Theologians often distinguish our hearts from our minds to explain the Holy Spirit’s work in us. Yet heart and mind are finally inseparable, for they overlap, as Matthew 22:37 reveals (see Deut. 6:5). To say that we must love the Lord our God with all our heart, soul, and mind is not to divide our personalities into three parts; rather, it means that we must love Him with our whole being.
The Lord who is worthy of such devotion is not like the Islamic god, who is unable to enter creation because he is only transcendent. Instead, Yahweh, the creator God and covenant Lord of Israel, became incarnate and entered human history two thousand years ago to bring redemption to His people. Today’s passage leads us to this conclusion (see also John 1:14).
Having confounded His questioners three times (Matt. 22:15–40), Jesus assumes the role of examiner, asking the Pharisees to name the Messiah’s father (vv. 41–42). This question is a no-brainer for the Pharisees, as well as every other Jewish sect of the day. The Sadducees, Herodians, Zealots, Pharisees, and so on do not agree on much, but all of them believe the Messiah will be David’s son. When the Pharisees admit as much to Christ, they are merely repeating truths revealed in 2 Samuel 7:1–17, as well as other parts of the old covenant revelation.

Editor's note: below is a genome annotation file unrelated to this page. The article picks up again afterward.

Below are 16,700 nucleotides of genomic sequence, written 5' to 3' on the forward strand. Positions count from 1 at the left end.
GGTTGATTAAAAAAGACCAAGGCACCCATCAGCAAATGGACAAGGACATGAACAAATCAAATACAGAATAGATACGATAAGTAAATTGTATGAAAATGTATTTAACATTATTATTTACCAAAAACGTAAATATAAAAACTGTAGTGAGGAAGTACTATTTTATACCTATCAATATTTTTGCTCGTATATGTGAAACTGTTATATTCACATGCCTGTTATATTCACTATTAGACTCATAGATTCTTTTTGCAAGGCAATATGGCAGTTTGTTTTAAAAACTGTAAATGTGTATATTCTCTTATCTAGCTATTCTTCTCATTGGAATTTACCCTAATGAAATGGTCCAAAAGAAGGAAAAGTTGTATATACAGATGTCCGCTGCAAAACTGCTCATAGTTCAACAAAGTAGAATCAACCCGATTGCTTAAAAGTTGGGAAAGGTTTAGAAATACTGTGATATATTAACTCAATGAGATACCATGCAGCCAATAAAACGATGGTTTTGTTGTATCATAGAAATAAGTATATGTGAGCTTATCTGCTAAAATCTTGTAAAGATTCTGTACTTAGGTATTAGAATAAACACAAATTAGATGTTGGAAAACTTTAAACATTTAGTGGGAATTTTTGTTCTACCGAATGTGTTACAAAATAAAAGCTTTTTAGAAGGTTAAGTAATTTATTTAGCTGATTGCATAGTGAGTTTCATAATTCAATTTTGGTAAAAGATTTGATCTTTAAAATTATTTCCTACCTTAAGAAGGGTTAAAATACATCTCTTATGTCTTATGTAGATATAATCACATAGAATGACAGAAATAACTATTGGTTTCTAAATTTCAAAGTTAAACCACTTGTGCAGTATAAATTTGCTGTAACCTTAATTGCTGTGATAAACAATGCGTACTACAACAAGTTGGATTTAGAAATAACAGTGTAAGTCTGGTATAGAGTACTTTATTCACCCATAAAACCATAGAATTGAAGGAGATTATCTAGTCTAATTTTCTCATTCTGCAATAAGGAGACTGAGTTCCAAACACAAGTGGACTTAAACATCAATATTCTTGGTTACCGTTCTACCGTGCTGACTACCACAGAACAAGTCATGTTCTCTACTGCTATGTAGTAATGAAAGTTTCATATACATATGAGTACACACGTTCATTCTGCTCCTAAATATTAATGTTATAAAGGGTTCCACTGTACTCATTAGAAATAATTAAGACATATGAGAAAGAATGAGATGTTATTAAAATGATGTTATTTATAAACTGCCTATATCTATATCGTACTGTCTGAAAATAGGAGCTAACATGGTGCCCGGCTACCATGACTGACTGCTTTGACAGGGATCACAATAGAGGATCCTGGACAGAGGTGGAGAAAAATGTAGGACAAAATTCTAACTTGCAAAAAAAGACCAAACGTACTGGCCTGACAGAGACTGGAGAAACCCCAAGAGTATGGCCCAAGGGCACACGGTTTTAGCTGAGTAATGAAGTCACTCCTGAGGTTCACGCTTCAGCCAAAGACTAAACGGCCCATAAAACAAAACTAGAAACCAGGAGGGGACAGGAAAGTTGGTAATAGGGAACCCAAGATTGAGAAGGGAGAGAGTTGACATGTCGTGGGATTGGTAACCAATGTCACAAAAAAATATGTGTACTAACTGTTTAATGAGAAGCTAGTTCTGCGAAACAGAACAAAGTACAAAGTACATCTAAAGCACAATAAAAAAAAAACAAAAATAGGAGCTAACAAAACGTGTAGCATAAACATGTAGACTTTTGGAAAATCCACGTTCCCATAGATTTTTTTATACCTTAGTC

Jesus does not disagree with the Pharisees in Matthew 22:43–45, He merely points out an obvious truth of Scripture. The Messiah is David’s son, but as Dr. John MacArthur says, “‘Son of David’ does not begin to sum up all that is true about the Messiah who is also ‘Son of God’” (The MacArthur Bible Commentary, p. 1,168). To prove that the Messiah is David’s Lord as well as his son, Jesus cites Psalm 110, which the New Testament quotes more often than any other Old Testament text. If, as most first-century Jews believed, Psalm 110 is messianic, David’s son, the Messiah (“my Lord”), is greater than his father. And who besides Yahweh is greater than David, the most exalted king of ancient Israel?
Christ is forcing the Pharisees to rethink their Christology and in effect asks of them the same thing He asked of Peter: “Who do you say that I am?” (Matt. 16:15–16). It is a question that He asks of us all.